At the beginning of the twenty-first century, “sportswear” describes a broad category of fashion-oriented comfortable attire based loosely on clothing developed for participation in sports. “Active sportswear” is the term used to cover the clothing worn specifically for sport and exercise activities. Now generally accepted as the most American of all categories of dress, sportswear has become, from the second half of the twentieth century, the clothing of the world. It consists of separate pieces that may be “mixed and matched,” a merchandising term meaning that articles of clothing are designed to be coordinated in different combinations: trousers or shorts or skirts with shirts (either woven or knit, with or without collars, long-sleeved or short) and sweaters (either pullovers or cardigans) or jackets of a variety of sorts.

Pre-Twentieth Century

The origins of sportswear, so intimately tied to the rise of sports, are complex, arising from pervasive social change and cultural developments in the mid-nineteenth century. Previously, sport had been the domain of the landed well-to-do, revolving mostly around horses, shooting, and the hunt. Clothing generally was modified fashion wear, but distinctions between the clothing of the country and of town had appeared as early as the eighteenth century. Men, especially young men, wore the new collared, sometimes double-breasted, skirtless but tailed frock for shooting or country wear, itself probably adapted from the military uniform of the early eighteenth century. This coat was quickly adopted into fashionable dress for young gentlemen. Fox or stag hunting called for skirted coats and high boots to protect the legs, and for trim tailoring that would not hamper the rider maneuvering rough terrain and the new fences that were an outcome of the British Enclosure Acts (1760–1840). These acts, by transferring common grazing lands to private holdings, resulted in fences never needed before, thereby adding new challenges to cross-country riding and revolutionizing the sport of hunting.

The long, straight, narrow, severely tailored riding coats that emerged toward the end of eighteenth-century England traveled to France as the redingote, to become a high-fashion garment for both men and women for the next several decades, through the 1820s. Eventually, red coats became the acceptable color for the hunt, possibly for the obvious reason of making the riders more easily visible. As early as the eighteenth-century, women also adopted severely tailored riding coats based directly on men’s styles, creating a standard that still characterizes women’s sportswear in the early twenty-first century. Americans, both men and women, followed the English lead in sporting activity. These upper-class choices set the tone and provided the models for the future, but it took democratization to effect change overall. That came with the industrial revolution and the rise of leisure activity among even the poorer classes.

With the movement of the population away from its agrarian past into the cities, reformers realized that the working classes had no real outlets other than drinking.

for what little leisure time they had. In an era of revivalist fervor that preached temperance, the concerned middle classes sought other, safer avenues of activity for the poorer classes. Both active and spectator sport and games helped fill that gap. European immigrants to the United States, particularly those from Germany and the Scandinavian countries, brought a variety of outdoor sports and games for men with them, and an accompanying culture of health and exercise that they nurtured in their private clubs. Clothing for these activities was more relaxed than the street clothes of the time, and consisted often of a shirt and trouser combination. Native-born Americans also had had a long history of team games, early versions of various ball games that continued to be played once the population moved to the cities. However, it was baseball, with its singular attire, that most influenced men’s clothing for sport. Baseball had emerged as a popular team game with new rules after the first meeting of the elite New York Knickerbocker Base Ball Club with the New York Nines at Elysian Fields in Hoboken, New Jersey, on 19 June 1846. By the 1850s, many other more democratic clubs of workers played the game as well, quickly turning it into America’s favorite sport. In 1868, the Cincinnati Redstockings were the first major team to adopt a uniform of bloused shirt, baggy knee breeches, and sturdy knee socks. The unusual pants, so different from the long stove-pipe trousers of the time, were named after Washington Irving’s seventeenth-century character, Dietrich Knickerbocker—not coincidentally the same surname the first baseball team in America had adopted as its own. These became the accepted trouser for active sports in general, and were dubbed “knickerbockers” after the original team. Knickerbockers’s success may be seen in their appearance for the next century for shooting, bicycling, hiking, and golf. By the 1920s, they were even worn by women.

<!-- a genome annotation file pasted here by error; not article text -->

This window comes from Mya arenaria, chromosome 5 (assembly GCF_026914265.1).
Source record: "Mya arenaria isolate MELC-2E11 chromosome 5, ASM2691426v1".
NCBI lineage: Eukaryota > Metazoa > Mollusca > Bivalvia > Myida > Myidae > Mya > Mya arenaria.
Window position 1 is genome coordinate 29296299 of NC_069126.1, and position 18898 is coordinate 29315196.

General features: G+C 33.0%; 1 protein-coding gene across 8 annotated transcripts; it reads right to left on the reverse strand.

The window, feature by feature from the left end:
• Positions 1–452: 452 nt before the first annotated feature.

Twentieth Century

Fabrics have played an important role in the development of active sportswear. As with sheer knits at the turn of the twentieth century, so too did stretch fabrics form a second skin shaving seconds off time in competition. From the introduction of Lastex in the 1930s to the spandex of the twenty-first century, clothing for active sports has reflected the attention to sleek bodies, to speed. Speedo, the Australian swimwear company, first introduced its one-piece stretchy suit in the 1950s. From that time on, swimwear became sleeker, tighter but more comfortable because of the manufactured stretch fibers. The concept proved irresistible for men and women in all active sports: new stretch textiles produced ski pants in the 1930s fashioned with stirrups to anchor the sleek lines, bicycle shorts in the 1970s, all-in-one cat suits for skiing, sledding, sailing, speed skating, even running in the 1980s and 1990s. With the biannual Olympic publicity, the new active suits, shorts, and tops found their way into active sportswear and onto athletic bodies everywhere. Even the nonathlete wanted the look, pressing fashion-wear manufacturers to adopt the tight-fitting yet comfortable clothing that technology had made possible.